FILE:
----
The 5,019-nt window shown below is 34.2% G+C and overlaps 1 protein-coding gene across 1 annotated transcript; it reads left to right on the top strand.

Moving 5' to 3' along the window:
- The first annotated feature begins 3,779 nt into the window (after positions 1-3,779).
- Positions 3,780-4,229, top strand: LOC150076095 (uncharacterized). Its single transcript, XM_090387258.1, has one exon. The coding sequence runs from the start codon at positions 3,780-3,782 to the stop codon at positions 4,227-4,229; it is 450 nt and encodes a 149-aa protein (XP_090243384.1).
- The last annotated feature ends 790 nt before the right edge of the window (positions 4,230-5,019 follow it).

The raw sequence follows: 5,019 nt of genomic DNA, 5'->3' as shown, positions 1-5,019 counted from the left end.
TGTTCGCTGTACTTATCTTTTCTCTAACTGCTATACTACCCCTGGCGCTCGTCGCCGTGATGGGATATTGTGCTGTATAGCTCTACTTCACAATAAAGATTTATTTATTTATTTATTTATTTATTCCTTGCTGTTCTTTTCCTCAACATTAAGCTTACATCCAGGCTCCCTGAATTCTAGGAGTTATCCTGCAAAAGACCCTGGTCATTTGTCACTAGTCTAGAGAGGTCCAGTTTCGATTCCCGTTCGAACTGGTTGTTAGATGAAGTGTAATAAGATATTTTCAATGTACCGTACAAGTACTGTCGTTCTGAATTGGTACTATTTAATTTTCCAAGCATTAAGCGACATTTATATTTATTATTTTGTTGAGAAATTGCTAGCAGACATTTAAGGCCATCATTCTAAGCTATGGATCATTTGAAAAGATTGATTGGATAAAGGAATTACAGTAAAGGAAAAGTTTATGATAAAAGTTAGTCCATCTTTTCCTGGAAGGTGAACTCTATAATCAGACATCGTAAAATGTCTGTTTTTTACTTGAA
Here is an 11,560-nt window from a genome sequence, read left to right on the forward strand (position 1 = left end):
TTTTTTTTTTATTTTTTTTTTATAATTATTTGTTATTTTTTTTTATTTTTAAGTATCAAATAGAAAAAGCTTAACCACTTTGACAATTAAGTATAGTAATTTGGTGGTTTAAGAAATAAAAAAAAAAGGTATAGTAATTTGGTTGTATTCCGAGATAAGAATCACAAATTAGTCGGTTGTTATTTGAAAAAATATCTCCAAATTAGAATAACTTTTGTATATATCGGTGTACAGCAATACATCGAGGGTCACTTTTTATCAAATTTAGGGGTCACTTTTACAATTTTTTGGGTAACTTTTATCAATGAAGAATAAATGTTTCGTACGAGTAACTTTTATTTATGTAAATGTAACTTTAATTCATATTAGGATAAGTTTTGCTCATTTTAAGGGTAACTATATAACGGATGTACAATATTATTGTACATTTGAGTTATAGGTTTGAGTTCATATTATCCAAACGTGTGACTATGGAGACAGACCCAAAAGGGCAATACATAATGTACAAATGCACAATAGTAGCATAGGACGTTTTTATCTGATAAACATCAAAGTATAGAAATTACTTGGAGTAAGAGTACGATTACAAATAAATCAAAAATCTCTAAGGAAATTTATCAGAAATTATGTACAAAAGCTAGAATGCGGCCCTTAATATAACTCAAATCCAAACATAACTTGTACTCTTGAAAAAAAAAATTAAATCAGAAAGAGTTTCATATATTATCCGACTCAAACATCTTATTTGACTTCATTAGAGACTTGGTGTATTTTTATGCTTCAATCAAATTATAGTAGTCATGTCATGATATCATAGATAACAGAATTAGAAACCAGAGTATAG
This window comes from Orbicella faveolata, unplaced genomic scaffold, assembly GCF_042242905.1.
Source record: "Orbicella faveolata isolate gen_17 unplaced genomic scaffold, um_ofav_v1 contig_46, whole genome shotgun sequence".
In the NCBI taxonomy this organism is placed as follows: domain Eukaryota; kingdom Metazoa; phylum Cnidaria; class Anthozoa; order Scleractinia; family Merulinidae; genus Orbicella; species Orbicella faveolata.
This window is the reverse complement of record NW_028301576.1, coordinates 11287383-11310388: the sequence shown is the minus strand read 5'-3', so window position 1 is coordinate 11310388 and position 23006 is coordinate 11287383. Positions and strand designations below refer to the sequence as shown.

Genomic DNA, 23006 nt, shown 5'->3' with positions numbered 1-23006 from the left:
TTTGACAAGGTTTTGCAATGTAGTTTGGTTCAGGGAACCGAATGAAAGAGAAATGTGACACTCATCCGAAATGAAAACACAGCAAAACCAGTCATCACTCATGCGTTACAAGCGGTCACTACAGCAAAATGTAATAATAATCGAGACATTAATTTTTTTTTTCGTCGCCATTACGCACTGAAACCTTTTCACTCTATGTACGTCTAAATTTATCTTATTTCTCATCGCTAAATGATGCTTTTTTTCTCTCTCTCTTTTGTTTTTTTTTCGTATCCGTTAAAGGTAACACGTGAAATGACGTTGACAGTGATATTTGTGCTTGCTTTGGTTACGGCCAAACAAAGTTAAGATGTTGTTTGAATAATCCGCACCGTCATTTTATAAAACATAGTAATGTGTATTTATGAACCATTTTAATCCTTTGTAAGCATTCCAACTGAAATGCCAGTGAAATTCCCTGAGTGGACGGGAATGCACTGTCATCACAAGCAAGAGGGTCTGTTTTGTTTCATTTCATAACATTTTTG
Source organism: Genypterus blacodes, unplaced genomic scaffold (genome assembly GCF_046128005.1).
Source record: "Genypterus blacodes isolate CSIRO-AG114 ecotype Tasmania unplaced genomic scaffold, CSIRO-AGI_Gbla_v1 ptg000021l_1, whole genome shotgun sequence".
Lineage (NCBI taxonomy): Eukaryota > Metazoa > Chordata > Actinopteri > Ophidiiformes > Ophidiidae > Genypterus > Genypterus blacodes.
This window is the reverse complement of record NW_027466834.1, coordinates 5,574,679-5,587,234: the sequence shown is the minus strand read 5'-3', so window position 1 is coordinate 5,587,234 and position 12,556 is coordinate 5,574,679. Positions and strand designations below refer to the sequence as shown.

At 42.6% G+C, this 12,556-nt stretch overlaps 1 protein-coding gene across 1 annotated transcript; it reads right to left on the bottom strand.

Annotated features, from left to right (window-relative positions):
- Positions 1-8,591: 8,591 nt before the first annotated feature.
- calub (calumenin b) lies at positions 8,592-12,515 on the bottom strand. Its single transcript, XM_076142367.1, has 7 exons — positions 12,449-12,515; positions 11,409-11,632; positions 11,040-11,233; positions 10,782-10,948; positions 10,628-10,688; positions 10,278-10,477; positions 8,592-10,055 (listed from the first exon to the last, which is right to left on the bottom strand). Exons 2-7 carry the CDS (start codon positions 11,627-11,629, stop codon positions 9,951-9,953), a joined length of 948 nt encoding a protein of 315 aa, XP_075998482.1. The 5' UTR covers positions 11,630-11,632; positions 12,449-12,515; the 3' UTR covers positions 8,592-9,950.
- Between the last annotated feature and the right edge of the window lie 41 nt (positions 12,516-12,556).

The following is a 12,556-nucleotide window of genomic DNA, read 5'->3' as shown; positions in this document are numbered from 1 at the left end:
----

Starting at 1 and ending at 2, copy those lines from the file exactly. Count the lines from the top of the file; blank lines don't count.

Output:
The 5,019-nt window shown below is 34.2% G+C and overlaps 1 protein-coding gene across 1 annotated transcript; it reads left to right on the top strand.

Moving 5' to 3' along the window: